Today there's a new story from my series of counterfactual biographies up at The Emprise Review. I have to send some thanks out to Amber Sparks for being the perfect history nerd for this story. This one's called "John Sevier" and it's about the one and only Governor of the lost state of Franklin.
Franklin existed as a state in the union for about four years, until it was absorbed into what's now Eastern Tennessee. Apparently, there are several of these "lost states" that existed for a little while and then just...went away. The research I did for this flash is by far the most interesting research I've done throughout this project. There are all kinds of interesting things about Franklin and Sevier that just couldn't fit into this story, so I recommend looking them up if you're inclined. In the meantime, I hope you enjoy the glimpse this story provides!
Here's a sample:
What haunts him most, more than the ghosts of those he buried in Franklin who now rest in Tennessee, is that no one saw the greatness he saw. He was one vote shy of being granted statehood. In desperation, he even tried to negotiate a deal with the Spanish who, despite their lust for a foothold in the Appalachians, did not send the money.
And when it was time to fight for Franklin, to fight for freedom and liberty and the land beneath their own feet, his soldiers wouldn’t charge. They spared shots against their former neighbors, playing at bad aim and jammed rifles. Even when Sevier’s own sons were taken, his men would not fight. He had to retreat like a wounded horse, send an unarmed man to retrieve his boys.
So, remember when I thought I was being stalked by a robot? Turns out there were people behind that website, but the web-stalking was completely unbeknownst to them! Check out the email I got this morning from kind Fabio in Florence:
Subject: NO Stalking - sorry for the misadventure!
through Google analytics we just found out about your misadventure with our website. I am very sorry, we are not responsible for it. I (Italian) and my German partner have in fact a website in German language promoting our tasting tours in Italy. The url is www.die-genussreise.de. We have no the slightest idea how someone was able to enter our server and insert this incredible page with your pictures. Moreover, we have now serious problems of getting rid of this page and might have to rebuild the whole website from scratch. We use WordPress for the website. I am very sorry again and will do our best to cancel the page asap. We were as schocked to find out this as you were!
So look at that! The Internet: Bringing People Together To Set the Record Straight About Who's Stalking Who Since 1994.
I wrote a little article for Flash Fiction Chronicles about dealing with rejection. Since the article was a sort of "advice" piece, I stuck to techniques that I would actually recommend to other writers. But for my personal blog, where I let bigger chunks of my crazy out onto the internet, I thought I'd mention a few other things I do to deal with rejection that I wouldn't necessarily recommend.
Enjoy this glimpse into one rejected writer's mind, but don't try this at home.
- I'm super-optimistic in life generally, but I am super-pessimistic when it comes to my writing. Whenever I send a piece out, I fully and completely expect to be rejected. I retain not even a glimmer of hope. This is even true when the submission is solicited, only it's worse because I think, "Man. That person liked me before and now I'm going to ruin it."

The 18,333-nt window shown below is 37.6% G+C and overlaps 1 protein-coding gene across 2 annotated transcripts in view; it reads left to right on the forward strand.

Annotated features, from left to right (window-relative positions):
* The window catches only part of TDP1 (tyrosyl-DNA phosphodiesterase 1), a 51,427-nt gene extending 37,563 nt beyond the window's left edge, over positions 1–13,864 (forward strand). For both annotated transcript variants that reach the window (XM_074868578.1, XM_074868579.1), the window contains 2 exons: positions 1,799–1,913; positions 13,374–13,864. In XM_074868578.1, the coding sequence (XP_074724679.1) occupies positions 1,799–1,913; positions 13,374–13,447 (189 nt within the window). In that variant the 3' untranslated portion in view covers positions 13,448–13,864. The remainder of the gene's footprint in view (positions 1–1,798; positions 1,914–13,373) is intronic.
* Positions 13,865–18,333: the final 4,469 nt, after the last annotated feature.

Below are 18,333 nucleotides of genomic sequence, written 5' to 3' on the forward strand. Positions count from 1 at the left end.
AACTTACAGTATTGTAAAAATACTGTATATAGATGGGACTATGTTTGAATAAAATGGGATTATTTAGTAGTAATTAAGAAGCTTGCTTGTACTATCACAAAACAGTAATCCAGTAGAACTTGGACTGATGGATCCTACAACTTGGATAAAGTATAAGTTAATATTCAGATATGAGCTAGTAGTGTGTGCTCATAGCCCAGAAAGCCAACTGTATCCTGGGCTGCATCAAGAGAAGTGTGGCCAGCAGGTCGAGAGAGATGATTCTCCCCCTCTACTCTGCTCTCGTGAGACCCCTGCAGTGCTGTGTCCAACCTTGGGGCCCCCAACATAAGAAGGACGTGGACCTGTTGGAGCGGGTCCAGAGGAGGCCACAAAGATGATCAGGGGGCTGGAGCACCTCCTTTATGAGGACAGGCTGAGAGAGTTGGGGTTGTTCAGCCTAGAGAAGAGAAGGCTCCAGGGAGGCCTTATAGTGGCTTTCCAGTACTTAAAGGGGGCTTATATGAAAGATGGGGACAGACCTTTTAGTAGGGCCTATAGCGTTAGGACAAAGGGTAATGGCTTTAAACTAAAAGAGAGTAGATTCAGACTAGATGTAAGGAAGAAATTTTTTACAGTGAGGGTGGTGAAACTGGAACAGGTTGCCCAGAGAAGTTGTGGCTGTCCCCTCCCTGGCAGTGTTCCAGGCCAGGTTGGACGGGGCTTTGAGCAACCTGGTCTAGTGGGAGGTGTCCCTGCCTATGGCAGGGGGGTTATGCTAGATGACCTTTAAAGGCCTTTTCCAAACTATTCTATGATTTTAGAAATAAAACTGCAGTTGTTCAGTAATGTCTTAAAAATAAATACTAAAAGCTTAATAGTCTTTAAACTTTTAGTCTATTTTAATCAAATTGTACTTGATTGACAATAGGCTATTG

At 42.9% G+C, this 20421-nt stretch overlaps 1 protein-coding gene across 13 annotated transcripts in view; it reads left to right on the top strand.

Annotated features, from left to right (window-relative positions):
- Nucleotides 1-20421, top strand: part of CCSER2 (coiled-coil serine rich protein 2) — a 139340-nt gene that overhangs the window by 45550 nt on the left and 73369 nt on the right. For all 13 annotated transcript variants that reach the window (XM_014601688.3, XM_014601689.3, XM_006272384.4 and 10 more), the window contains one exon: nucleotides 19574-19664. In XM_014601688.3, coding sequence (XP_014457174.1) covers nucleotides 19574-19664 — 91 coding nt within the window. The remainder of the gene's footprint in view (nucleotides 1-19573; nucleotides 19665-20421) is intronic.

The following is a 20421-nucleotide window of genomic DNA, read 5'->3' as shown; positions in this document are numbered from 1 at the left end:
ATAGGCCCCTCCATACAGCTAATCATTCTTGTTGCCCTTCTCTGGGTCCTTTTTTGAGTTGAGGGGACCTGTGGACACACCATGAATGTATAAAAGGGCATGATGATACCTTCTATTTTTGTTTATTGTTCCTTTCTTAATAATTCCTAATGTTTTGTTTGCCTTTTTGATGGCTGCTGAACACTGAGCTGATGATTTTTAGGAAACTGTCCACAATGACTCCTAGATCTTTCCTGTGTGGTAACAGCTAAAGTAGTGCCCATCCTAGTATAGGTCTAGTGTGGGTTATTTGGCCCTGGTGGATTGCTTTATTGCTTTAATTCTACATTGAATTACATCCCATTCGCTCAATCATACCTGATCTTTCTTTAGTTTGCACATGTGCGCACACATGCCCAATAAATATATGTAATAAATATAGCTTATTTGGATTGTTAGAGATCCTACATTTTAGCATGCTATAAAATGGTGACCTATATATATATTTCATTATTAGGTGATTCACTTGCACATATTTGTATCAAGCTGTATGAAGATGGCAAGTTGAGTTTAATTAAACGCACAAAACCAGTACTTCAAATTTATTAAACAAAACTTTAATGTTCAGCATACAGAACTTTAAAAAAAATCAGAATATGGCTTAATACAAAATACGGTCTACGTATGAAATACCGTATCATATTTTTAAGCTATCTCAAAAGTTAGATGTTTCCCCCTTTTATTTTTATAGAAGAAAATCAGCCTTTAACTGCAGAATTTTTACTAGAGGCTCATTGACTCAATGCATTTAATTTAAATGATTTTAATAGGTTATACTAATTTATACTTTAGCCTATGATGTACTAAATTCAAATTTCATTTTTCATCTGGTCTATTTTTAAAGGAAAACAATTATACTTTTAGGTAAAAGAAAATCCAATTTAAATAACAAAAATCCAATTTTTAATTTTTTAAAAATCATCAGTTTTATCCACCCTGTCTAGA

- I obsess over other writer's rejections. I faithfully read all the blogs about literary rejection. I follow Duotrope like some people follow the stock market. When Roxane Gay blogs about some magazine or another saying "no thanks," I scream with relief on the inside because her words are so, so beautiful and if I'm getting some of the same rejection slips as she is, there is hope for all of us in this crazy, mixed-up world.
- I overstate what rejections mean because for some reason, it helps. Of course I know that a rejection slip actually means something like: "One of our readers didn't get into this, or was having a bad day, or something just like this appeared in our last issue, or the editor has an ex-boyfriend named Clarke and couldn't sympathize with the character, or the opening was a little flabby, or this doesn't fit our aesthetic, or this is a smidge too long, or too short, or too lyrical, or too narrative, or we can't explain it but this just didn't cut it for us, etc., etc., etc." And that's what I tell people they mean. But when it's just me and my partner, the conversation goes more like this: ME: "I got a rejection from Journal X today." HIM: "What did it say?" ME: "It said, 'We hate you. You're a terrible writer and human being. We wish you would die so we could stop reading your pathetic stories.'" HIM: "It was a form rejection?" ME: "Yeah."
- Privately, I do very unsportsmanlike-like things, like make a list of every magazine that has published any piece of mine rejected by Journal X. Then I look at that list and think, "Ha. What is that editor thinking? Everyone loves all this stuff s/he hates. I hope s/he sees them in those other magazines." And then I stop being a jerk, work harder and submit again with a customarily friendly cover letter.
This is the ugly side of how I deal with rejection, but it's real. When you have to deal with rejection on an almost daily basis, you're bound to end up getting by on whatever gets you by, right? Or is it just me?